‘Tone’ of tweets can help predict the outcome of football matches: Research

Twitter activity during football matches can help predict the result of the tie when combined with betting market prices, researchers have found. The tone of Twitter posts can predict when a team is more likely to win and soccer bets are mispriced, a study by the University of East Anglia (UEA), published in the journal Economic Inquiry, found.

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Researchers examined 13.8 million tweets during an English Premier League (EPL) season and compared them with in-play betting prices available at the same time on an online betting exchange. They found that if the combined tone of tweets in a given second during a match was positive — as measured by a micro-blogging dictionary — then the team was more likely to win than the betting market prices implied.

“We know that prediction markets generally lead to accurate forecasts, and outperform individual experts and polls in many settings. However, we wanted to find out if social media has anything to add. Can we combine probability forecasts from prediction markets with social media output to improve our predictions?” Dr Alasdair Brown from the UEA said.

“We find that Twitter activity predicts match outcomes, after controlling for betting market prices. Much of the predictive power of social media presents itself just after significant market events, such as goals and red cards, where the tone of the tweets can help in the interpretation of information,” he added.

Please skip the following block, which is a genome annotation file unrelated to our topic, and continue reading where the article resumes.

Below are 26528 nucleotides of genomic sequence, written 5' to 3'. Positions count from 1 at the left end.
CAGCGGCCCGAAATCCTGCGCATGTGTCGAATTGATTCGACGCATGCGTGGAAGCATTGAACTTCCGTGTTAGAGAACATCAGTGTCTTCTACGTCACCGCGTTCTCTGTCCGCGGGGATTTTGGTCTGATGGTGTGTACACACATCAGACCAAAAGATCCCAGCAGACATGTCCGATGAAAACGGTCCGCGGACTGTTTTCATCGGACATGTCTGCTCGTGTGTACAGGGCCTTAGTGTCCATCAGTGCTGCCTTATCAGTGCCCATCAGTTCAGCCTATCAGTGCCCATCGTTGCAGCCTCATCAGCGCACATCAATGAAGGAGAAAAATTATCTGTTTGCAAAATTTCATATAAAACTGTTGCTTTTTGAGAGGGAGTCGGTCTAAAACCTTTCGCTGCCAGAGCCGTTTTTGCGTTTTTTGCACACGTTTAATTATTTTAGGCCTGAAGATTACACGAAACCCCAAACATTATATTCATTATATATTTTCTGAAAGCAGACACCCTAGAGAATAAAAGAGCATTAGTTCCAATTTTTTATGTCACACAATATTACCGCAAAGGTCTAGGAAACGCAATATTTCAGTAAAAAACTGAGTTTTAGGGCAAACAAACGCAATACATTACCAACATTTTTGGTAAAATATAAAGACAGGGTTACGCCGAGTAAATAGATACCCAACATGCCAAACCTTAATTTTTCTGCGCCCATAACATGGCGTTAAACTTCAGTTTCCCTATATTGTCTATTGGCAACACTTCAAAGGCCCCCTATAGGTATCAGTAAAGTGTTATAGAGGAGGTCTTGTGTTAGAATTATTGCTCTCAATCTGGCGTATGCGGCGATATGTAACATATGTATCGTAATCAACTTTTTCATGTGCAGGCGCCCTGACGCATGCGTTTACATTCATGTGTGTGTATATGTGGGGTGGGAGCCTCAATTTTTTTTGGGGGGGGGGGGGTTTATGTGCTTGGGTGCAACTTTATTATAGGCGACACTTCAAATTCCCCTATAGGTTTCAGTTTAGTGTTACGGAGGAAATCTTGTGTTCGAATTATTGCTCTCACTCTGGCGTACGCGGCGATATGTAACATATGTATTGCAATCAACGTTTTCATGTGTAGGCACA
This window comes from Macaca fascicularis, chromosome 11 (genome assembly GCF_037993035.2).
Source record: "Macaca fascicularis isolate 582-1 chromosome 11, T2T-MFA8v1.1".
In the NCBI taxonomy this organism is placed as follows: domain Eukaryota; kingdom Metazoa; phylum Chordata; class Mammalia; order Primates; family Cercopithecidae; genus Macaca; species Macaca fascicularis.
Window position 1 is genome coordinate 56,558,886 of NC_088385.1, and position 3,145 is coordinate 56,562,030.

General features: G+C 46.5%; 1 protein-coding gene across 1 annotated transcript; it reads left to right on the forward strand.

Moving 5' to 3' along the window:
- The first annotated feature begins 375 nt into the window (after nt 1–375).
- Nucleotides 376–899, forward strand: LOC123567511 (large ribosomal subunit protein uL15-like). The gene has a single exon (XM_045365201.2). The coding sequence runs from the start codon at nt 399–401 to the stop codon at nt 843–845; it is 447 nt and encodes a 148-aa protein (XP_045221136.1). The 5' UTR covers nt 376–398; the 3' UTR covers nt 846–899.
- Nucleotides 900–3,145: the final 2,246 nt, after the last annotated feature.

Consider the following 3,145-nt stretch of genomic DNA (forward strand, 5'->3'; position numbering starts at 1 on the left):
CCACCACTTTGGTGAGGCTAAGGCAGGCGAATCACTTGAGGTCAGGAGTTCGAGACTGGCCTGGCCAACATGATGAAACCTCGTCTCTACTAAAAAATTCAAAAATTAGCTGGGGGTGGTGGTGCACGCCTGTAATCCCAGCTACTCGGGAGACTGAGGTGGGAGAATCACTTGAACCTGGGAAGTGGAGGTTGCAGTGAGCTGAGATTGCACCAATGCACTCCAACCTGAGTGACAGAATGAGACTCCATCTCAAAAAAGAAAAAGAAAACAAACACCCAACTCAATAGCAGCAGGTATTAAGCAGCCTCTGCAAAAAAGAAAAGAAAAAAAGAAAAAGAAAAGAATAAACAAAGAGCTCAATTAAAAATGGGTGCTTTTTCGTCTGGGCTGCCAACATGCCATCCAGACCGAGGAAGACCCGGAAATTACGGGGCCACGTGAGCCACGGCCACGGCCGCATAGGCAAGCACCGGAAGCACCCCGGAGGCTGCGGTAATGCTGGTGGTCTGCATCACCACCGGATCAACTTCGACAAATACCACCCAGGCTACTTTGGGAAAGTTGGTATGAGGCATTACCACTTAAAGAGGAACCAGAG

Tweets were particularly informative in the aftermath of goals and red cards, suggesting that social media content is particularly useful in assessing the implications and significance of new information. Social media is used as a forecasting tool by a variety of firms and agencies, but the researchers wanted to find out how useful and accurate it is. They measured the aggregate tone of all tweets for each team, in each second of 372 matches that took place during the 2013-14 season.

“In short, social media activity does not just represent sentiment or misinformation. If sensibly aggregated it can, when combined with a prediction market, help to improve forecast accuracy,” Brown noted.

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